BY KAREN AANONSEN
The Oklahoma City Museum of Art is preparing for a summer filled with fabled Russian treasure. From June 20 to September 27, the institution invites visitors to feast on “Fabergé: Jeweler to the Tsars,” an exhibition of 232 rare pieces created by the House of Fabergé. The largest public collection of Fabergé objects outside of Russia, the diverse display of sculptures, cigarette cases, photo frames, baubles, and more is on loan from the Virginia Museum of Fine Arts. Among the most dazzling items going on view at OKCMOA are four Imperial Easter eggs, including the Imperial Tsesarevich Easter Egg of 1912. A gift to Empress Alexandra from her husband, Emperor Nicholas II, the lapis lazuli and gold filigree egg opens to reveal a diamond encrusted Romanov family crest framing a portrait of the couple’s son, Alexei.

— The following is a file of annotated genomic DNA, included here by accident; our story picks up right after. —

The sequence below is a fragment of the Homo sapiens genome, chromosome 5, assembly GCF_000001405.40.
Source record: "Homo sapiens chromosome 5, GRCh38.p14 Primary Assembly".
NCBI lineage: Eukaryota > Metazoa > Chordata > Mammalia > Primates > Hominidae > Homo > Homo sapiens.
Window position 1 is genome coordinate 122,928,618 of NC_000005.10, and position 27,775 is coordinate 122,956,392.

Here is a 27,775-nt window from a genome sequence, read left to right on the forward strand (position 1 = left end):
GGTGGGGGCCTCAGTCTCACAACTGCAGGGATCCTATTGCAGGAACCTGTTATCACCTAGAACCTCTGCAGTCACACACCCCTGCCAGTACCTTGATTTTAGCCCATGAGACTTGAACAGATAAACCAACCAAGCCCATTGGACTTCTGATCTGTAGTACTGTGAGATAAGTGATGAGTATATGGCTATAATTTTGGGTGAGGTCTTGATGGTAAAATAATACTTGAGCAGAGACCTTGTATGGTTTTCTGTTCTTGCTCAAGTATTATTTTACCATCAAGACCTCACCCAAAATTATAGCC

*Peter Karl Fabergé (Russian, 1846-1920). Imperial Tsesarevich Easter Egg, 1912. Virginia Museum of Fine Arts, Richmond. Bequest of Lillian Thomas Pratt. Photo: Katherine Wetzel. © Virginia Museum of Fine Arts.
**Peter Karl Fabergé (Russian, 1846-1920). Miniature Easter Egg Pendant, ca. 1900. Virginia Museum of Fine Arts, Richmond. Bequest of Lillian Thomas Pratt. Photo: Travis Fullerton. © Virginia Museum of Fine Arts.